Monday’s Music Moves Me: Crossover Songs

Alana takes over as the guest conductor of Monday’s Music Moves Me, and picked a real beaut for the theme for today, crossovers. A crossover is a song or an artist who finds success with several different audiences, e.g an R&B song that’s popular with pop audiences or a Christian artist who finds success on the country chart. I’ve picked a few songs that I consider crossovers for your listening pleasure.

  1. Ray Charles, “I Can’t Stop Loving You” A song written by country singer Don Gibson, who reached #1 on the country chart with it in 1958. Ray covered it on his 1962 crossover album Modern Sounds In Country & Western Music and reached #1 on the Hot 100, R&B chart, and Adult Contemporary chart. CMT ranks Ray’s version #49 on its list of the 100 Best Country song, and Rolling Stone magazine ranks it #164 on their list of the 500 Greatest Songs of All Time.
  2. Charlie Rich, “Behind Closed Doors” The Silver Fox had several songs that crossed over to the Pop charts in the ’70’s. This one reached #1 on the Country chart, #15 on the Hot 100, and #8 on the Adult Contemporary chart. He had even better luck with his next song, “The Most Beautiful Girl,” which reached #1 on all three charts.
  3. Dolly Parton, “9 To 5” Dolly’s just amazing, a singer-songwriter whose songs have been recorded by a number of artists in a number of different genres. in the mid-’70’s, she sought to expand her appeal to pop audiences, and found success with “Here You Come Again,” reaching #3 on the Hot 100 as well as #3 on the Hot 100. Dolly wrote and recorded the theme song for the 1980 movie 9 To 5. It reached #1 on the Country, Hot 100 and Adult Contemporary charts in 1981. Sheena Easton had recorded a song called “Nine To Five” a couple of months before Dolly’s song, and when it crossed the Atlantic it was renamed “Morning Train (Nine To Five)” to avoid confusion.
  4. Amy Grant, “Baby Baby” Contemporary Christian Music artist Amy Grant decided to broaden her audience in the early ’90’s, and recorded the album Heart In Motion in 1991. This was the first single from that album and it reached #1 on the Hot 100.
  5. Marvin Hamlisch, “The Entertainer” This is a little different, but I’m calling it a crossover song. It was written by ragtime legend Scott Joplin in 1902. Marvin Hamlisch adapted for use in the 1973 movie The Sting and received an Academy Award for Best Original Song Score and Adaptation in 1974. It became popular with both popular and classical audiences, reaching #3 on the Hot 100 and was called “the classical phenomenon of the decade” by Record World magazine.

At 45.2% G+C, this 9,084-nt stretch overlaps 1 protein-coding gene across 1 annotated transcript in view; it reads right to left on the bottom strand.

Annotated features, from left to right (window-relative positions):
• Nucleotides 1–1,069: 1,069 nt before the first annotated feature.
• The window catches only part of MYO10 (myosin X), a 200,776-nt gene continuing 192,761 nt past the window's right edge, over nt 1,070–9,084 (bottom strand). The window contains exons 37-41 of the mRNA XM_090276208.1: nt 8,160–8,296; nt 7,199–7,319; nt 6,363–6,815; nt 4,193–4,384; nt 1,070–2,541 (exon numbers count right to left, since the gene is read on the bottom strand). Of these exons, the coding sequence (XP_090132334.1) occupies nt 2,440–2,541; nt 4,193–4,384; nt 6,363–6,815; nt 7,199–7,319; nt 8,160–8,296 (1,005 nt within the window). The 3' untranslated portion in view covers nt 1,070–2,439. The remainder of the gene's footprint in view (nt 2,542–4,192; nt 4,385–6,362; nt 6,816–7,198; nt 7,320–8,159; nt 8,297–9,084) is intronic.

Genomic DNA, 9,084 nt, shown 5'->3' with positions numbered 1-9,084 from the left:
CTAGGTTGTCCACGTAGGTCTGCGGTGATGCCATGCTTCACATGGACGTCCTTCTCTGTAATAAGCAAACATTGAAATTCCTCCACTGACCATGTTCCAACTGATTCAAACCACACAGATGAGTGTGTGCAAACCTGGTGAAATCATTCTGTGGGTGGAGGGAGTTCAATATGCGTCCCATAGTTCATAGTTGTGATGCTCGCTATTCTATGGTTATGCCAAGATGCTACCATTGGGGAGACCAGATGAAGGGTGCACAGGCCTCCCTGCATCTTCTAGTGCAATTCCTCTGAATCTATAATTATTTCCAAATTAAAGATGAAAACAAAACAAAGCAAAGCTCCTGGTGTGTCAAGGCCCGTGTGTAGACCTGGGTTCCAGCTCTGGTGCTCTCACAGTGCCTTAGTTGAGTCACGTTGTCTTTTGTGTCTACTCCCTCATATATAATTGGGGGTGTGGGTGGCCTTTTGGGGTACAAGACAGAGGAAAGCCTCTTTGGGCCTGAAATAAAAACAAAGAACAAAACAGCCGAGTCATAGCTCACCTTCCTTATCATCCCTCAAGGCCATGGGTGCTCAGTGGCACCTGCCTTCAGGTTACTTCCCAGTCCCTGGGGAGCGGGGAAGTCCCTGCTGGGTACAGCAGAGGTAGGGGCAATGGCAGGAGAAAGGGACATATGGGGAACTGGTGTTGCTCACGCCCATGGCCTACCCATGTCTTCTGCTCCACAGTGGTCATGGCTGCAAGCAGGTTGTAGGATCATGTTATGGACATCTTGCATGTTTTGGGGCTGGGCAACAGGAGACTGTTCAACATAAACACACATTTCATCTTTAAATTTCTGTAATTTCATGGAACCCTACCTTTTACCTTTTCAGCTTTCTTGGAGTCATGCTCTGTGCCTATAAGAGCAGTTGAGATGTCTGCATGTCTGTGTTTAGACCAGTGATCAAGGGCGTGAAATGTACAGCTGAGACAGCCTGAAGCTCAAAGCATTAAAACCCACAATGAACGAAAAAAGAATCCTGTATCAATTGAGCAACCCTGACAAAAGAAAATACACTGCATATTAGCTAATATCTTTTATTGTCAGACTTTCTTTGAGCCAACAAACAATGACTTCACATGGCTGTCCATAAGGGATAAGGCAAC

6. Lou Rawls, “You’ll Never Find Another Love Like Mine” Why Lou Rawls had such a hard time finding his way to Top 40 popularity is a mystery to me. He had a fantastic voice (Frank Sinatra said he had “the classiest singing and silkiest chops in the singing business”), won three Grammys for Best Male Vocalist in his career, and was active in charity work, but he never earned much recognition for his music until this song in 1976, which topped the R&B and Adult Contemporary charts and reached #3 on the Hot 100.
  7. Chet Atkins, “Take Five” Guitarist par excellence Chet Atkins made incredible contributions to country music, both as a performer and as director of A&R for RCA Records in Nashville, where he’s credited with developing the “Nashville Sound.” He never let his identity as a country music artist limit the the music he did, however, and here’s a prime example of that. Paul Desmond wrote the jazz standard “Take Five” for the Dave Brubeck Quartet in 1959 for their album Time Out, a landmark album that explored odd time signatures (e.g. &frac54;). Chet recorded it sometime in the early ’60’s.
  8. Conway Twitty and Sam Moore, “Rainy Night In Georgia” In 1994, MCA Records released the album Rhythm, Country and Blues, which paired R&B and country artists on classic songs. “Rainy Night In Georgia” was written by Tony Joe White (while he was living not far from me and working for Georgia Power) and was popularized by Brook Benton in 1970. Conway Twitty is a member of both the Country Music Hall of Fame and Rockabilly Hall of Fame, while Sam Moore, one-half of the duo Sam & Dave, is a member of the Rock & Roll Hall of Fame, the Grammy Hall of Fame, and the Vocal Group Hall of Fame, and they have a hell of a good time recording this. Not long after this, Conway died.
  9. Whitney Houston, “I Will Always Love You” Dolly Parton wrote this song in 1973 as a farewell to her former singing partner Porter Wagoner. It reached #1 on the Country chart twice, once in 1974 and again in October 1982, when she re-recorded it as part of the soundtrack of the movie The Best Little Whorehouse In Texas, which starred her and Burt Reynolds. In 1992, Whitney Houston recorded it as part of the soundtrack for the 1992 movie The Bodyguard, which starred her and Kevin Costner. It spent 14 weeks at #1 on the Hot 100 and is one of the best-selling singles of all time as well as being the best-selling single by a woman of all time. It found chart success again twenty years later, shortly after Ms. Houston’s death. I was surprised to learn that Dolly had written it.